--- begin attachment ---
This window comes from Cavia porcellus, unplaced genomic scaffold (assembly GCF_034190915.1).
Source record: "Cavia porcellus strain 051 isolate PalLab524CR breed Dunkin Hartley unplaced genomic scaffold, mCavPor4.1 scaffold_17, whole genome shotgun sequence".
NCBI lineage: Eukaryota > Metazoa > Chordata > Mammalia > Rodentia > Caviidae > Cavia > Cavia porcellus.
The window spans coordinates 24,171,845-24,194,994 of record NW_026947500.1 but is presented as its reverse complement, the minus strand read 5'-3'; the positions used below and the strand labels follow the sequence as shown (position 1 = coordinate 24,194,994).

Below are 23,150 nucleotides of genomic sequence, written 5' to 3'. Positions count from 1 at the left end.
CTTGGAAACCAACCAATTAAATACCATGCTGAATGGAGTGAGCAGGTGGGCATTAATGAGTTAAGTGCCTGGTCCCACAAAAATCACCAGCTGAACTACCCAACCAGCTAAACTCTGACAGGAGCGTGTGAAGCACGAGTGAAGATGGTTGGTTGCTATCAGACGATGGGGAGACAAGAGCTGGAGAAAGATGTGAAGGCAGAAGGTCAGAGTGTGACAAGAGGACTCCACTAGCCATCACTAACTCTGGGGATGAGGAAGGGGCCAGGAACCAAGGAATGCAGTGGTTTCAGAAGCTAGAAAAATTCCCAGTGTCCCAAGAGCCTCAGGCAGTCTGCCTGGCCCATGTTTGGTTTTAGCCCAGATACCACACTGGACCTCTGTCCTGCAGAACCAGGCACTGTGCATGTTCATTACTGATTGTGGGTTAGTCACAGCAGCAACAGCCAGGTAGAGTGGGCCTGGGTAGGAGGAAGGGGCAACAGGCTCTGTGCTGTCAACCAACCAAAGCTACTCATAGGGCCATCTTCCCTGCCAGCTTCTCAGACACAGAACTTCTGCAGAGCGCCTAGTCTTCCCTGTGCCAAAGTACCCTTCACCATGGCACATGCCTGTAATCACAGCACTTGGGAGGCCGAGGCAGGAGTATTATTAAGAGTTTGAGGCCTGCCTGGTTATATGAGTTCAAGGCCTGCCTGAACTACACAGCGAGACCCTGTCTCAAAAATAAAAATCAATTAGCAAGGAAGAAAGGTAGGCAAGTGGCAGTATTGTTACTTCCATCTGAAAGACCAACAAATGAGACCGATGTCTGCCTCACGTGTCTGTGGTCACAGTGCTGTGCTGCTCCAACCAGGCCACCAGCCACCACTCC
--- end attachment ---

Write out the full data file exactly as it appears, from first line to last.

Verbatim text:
This window comes from Cavia porcellus, unplaced genomic scaffold (assembly GCF_034190915.1).
Source record: "Cavia porcellus strain 051 isolate PalLab524CR breed Dunkin Hartley unplaced genomic scaffold, mCavPor4.1 scaffold_17, whole genome shotgun sequence".
NCBI lineage: Eukaryota > Metazoa > Chordata > Mammalia > Rodentia > Caviidae > Cavia > Cavia porcellus.
The window spans coordinates 24,171,845-24,194,994 of record NW_026947500.1 but is presented as its reverse complement, the minus strand read 5'-3'; the positions used below and the strand labels follow the sequence as shown (position 1 = coordinate 24,194,994).

Below are 23,150 nucleotides of genomic sequence, written 5' to 3'. Positions count from 1 at the left end.
CTTGGAAACCAACCAATTAAATACCATGCTGAATGGAGTGAGCAGGTGGGCATTAATGAGTTAAGTGCCTGGTCCCACAAAAATCACCAGCTGAACTACCCAACCAGCTAAACTCTGACAGGAGCGTGTGAAGCACGAGTGAAGATGGTTGGTTGCTATCAGACGATGGGGAGACAAGAGCTGGAGAAAGATGTGAAGGCAGAAGGTCAGAGTGTGACAAGAGGACTCCACTAGCCATCACTAACTCTGGGGATGAGGAAGGGGCCAGGAACCAAGGAATGCAGTGGTTTCAGAAGCTAGAAAAATTCCCAGTGTCCCAAGAGCCTCAGGCAGTCTGCCTGGCCCATGTTTGGTTTTAGCCCAGATACCACACTGGACCTCTGTCCTGCAGAACCAGGCACTGTGCATGTTCATTACTGATTGTGGGTTAGTCACAGCAGCAACAGCCAGGTAGAGTGGGCCTGGGTAGGAGGAAGGGGCAACAGGCTCTGTGCTGTCAACCAACCAAAGCTACTCATAGGGCCATCTTCCCTGCCAGCTTCTCAGACACAGAACTTCTGCAGAGCGCCTAGTCTTCCCTGTGCCAAAGTACCCTTCACCATGGCACATGCCTGTAATCACAGCACTTGGGAGGCCGAGGCAGGAGTATTATTAAGAGTTTGAGGCCTGCCTGGTTATATGAGTTCAAGGCCTGCCTGAACTACACAGCGAGACCCTGTCTCAAAAATAAAAATCAATTAGCAAGGAAGAAAGGTAGGCAAGTGGCAGTATTGTTACTTCCATCTGAAAGACCAACAAATGAGACCGATGTCTGCCTCACGTGTCTGTGGTCACAGTGCTGTGCTGCTCCAACCAGGCCACCAGCCACCACTCC